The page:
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Minnesota United's 3-0 victory over top-seeded Sporting Kansas City in a Western Conference semifinal Thursday means the Loons now get only three full days' preparation before Monday's conference final.

"Thursday Night Football" postponed the Dallas-Baltimore game, which moved the Loons-Sporting KC game in Kansas City from Wednesday to Thursday to fill a hole in Fox national prime-time programming after the NFL moved its game to next week because of a COVID-19 outbreak.

"Just one more thing this season," Loons coach Adrian Heath said.

So what else in a season suspended four months by a pandemic, restarted twice in summer, training canceled or curtailed often and games called off on mere hours' notice?

"You look at this entire year, you've had to adapt and adjust," Sporting KC coach Peter Vermes said.

Seattle's 1-0 home victory over FC Dallas on Tuesday in the other Western semifinal allows them five days' rest and regeneration by Monday. Minnesota United gets only three before a West final originally scheduled for Sunday.

"It's definitely not competitive parity, that's for sure," Vermes said in advance of Thursday's game. "But I'd say none of this year has been. I don't know what to tell you other than I'm not really worried about the next game. We've got to get through this game [Thursday] before we get to anything else. That's our obstacle."

MLS officials decided Fox's prime-time, national-broadcast exposure outweighed the drawbacks.

"We're trying to grow this game," Vermes said. "We're part of the entertainment business. This is a great opportunity to broaden our reach to different spectators out there. The opportunity to play in a prime-time spot on a prime-time network is huge."

What's in a rivalry?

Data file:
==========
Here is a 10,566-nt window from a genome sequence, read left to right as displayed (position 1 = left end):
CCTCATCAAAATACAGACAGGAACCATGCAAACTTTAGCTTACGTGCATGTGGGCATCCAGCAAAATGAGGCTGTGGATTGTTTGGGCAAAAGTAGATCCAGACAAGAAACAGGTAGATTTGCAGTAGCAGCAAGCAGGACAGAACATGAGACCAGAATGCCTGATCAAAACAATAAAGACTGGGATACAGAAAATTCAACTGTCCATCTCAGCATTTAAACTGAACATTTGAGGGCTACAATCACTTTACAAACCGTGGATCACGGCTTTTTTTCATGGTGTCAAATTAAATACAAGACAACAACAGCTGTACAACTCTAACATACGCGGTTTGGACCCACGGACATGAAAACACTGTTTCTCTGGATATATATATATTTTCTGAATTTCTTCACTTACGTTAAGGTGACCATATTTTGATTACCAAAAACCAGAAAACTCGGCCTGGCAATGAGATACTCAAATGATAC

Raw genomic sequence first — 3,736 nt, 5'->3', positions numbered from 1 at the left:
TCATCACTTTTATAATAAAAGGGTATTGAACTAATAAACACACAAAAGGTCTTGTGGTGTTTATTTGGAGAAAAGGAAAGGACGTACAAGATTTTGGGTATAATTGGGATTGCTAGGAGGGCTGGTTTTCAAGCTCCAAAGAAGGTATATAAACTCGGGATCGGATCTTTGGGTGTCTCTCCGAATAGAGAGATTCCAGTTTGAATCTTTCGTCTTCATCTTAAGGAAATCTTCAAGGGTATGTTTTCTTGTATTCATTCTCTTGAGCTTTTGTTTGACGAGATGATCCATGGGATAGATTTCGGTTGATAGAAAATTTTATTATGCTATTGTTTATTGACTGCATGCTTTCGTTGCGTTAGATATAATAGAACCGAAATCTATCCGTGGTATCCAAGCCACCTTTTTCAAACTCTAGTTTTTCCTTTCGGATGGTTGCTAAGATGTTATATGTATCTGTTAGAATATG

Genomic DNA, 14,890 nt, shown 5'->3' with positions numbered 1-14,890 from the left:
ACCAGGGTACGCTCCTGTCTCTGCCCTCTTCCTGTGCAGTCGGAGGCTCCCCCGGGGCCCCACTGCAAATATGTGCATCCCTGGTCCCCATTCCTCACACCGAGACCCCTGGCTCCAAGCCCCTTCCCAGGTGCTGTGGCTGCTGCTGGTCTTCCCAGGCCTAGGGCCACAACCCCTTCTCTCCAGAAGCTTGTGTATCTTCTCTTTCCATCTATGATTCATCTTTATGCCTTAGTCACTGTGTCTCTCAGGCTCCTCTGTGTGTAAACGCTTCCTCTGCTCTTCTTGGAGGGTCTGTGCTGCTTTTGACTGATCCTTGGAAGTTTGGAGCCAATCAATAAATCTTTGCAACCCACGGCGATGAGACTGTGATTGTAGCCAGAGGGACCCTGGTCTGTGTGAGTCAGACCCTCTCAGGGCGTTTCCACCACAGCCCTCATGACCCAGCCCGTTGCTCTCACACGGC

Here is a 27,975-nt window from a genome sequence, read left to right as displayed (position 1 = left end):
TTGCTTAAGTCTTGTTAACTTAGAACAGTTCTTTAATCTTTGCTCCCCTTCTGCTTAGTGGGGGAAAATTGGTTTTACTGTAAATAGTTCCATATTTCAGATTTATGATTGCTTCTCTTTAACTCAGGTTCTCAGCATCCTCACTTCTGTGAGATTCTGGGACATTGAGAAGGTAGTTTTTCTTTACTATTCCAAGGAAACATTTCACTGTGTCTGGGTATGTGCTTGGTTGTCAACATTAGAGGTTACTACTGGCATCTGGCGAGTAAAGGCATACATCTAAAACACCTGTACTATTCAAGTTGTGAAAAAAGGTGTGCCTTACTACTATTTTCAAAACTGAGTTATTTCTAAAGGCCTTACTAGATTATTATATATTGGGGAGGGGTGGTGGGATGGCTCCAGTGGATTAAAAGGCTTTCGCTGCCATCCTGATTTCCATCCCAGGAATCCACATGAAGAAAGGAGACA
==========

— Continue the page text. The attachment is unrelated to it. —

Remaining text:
Minnesota United's "rivalry" with Sporting Kansas City has received some mention on the internet as the friendliest one in sports, maybe because only a playoff history makes a real one.

"Some rivalries are created a whole different way," Sporting KC midfielder Roger Espinoza said. "They came to the league not too long ago. They're a very competitive team and so are we. We have come very close in every single game we had to play. They're great guys. They're a great team. I like playing against them and vice versa. … It's good there's no bad beef between the teams and we go to play soccer and nothing else."

Maybe he forgot his team has outscored the Loons 15-1 in the six games played in Kansas City.

No place like home

Sporting Kansas City has allowed fans to occupy 18% of Children's Mercy Park's occupancy during the pandemic, or about 3,300 who attended Thursday's game. Minnesota United has not allowed fans all season.

"You'd always rather be at home, there's no doubt," Vermes said. "I always think it's different when you have fans in a full stadium. We'd obviously have a full stadium if we were allowed full capacity. That makes it a little different for a team when they come and play you. Don't get me wrong: The fans we'll have at our games will be incredibly [helpful] to the players' motivation for sure, but I can't lie to you and say it's not different when we have a full stadium."

Etc.

• Loons play-by-play announcer Callum Williams missed working on radio what he called the biggest game in the club's MLS history because he was exposed to someone who tested positive for COVID-19. He tweeted neither he nor his wife have symptoms and both have tested negative twice. He must quarantine for 14 days before being allowed to return to Allianz Field. "I understand and respect this decision," he wrote.